The University of Oregon is committed to ensuring equal and effective access to electronic and information technology. The Accessible Technology Program (ATP) as part of the Accessible Education Center (AEC) actively promotes this access in several ways:
- Directly assists students with disabilities in using assistive technology.
- Manages Alternative Format Services
- Provides specialized consulting to web and electronic document producers.
- Advises the university on technology-related legal and compliance issues.
The program’s focus is on all aspects of access to technology for students with disabilities. Technology is extremely important to all college students, but is especially so for students with disabilities. Technology mitigates learning barriers and promotes academic success for students with disabilities.
The ATP manages a broad spectrum of responsibilities relating to accessible technology at the university. It supports current assistive technology and forecasts technology needs. It supports the university’s transition from inaccessible paper educational materials to accessible electronic versions.
Supporting Students with Disabilities
Students with disabilities use the Accessible Technology Program in resolving issues with their assistive technology (AT). Most students are fluent users of their personal technology, but occasional issues occur and the Accessible Technology Program can frequently facilitate resolutions and solve problems.
The ATP assists university public computing labs with installing and maintaining accessible technology for both short-term and long-term needs. It also maintains an optimized assistive technology lab that includes auxiliary aids that enhance the productivity of the assistive technology.
Providing Alternative Format Texts
Students, who are blind, have reduced vision, or have cognitive reading issues encounter barriers with printed text. Students who are blind may need text converted to e-text or formatted for Braille output. Students with low vision may need enlarged paper texts or computer documents formatted for screen enlargement. Students with cognitive reading issues use computer files configured for special technology that improves reading time and comprehension.
The ATP provides conversion of paper texts and inaccessible electronic texts into materials usable by students with reading disabilities. The process starts with paper texts that are cut, scanned and digitized into readable materials. The output ranges from searchable PDF files to Braille documents. Students who are approved for alternative format text as an accommodation will be referred to ATP by their advisor.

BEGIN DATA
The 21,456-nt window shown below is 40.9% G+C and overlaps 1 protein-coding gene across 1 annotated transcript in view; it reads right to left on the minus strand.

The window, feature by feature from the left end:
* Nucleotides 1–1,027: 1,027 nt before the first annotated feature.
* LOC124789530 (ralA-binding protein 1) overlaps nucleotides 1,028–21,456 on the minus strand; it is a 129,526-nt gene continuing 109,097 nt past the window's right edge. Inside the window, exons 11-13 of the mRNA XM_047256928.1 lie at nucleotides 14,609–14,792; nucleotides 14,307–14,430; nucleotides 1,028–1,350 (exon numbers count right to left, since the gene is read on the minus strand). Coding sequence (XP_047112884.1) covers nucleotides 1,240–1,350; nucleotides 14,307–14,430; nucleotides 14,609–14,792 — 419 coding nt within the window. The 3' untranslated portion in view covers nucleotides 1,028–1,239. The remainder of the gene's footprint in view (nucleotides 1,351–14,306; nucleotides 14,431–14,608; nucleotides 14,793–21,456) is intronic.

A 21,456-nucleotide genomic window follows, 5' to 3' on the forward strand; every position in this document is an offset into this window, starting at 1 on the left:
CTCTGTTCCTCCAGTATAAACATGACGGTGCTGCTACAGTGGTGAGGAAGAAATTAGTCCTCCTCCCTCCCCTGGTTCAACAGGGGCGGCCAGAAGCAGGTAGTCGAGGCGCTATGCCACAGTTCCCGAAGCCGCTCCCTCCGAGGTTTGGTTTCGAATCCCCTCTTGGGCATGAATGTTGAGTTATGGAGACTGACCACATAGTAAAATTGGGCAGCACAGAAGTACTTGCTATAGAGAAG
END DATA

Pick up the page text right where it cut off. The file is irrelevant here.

Advising Departments on Producing Accessible Information
Electronic communication has transformed the university into a high-volume publisher. University departments and organizations increasingly communicate with students electronically with PDF, Web, or other digital formats. These formats are not inherently accessible to people with disabilities, but with appropriate additional coding can become very accessible.
The ATP provides assistance in the creation of accessible digital communication. The Alternative Format Service can create accessible PDF files. Collaboration is available to campus web developers for creating accessible web sites. The ATP regularly presents a series of accessible-how-to workshops for document authors.
Technology Access Legal Issues
Access to technology for students with disabilities is more than a good idea; it is a legally mandated obligation of the University of Oregon. Lawsuits and/or complaints to the federal government against colleges and universities are monitored at the ATP. Relevant information is passed along to the appropriate university administrators.
James Bailey, Accessible Technology Coordinator, Associate Director AEC
140 Knight Library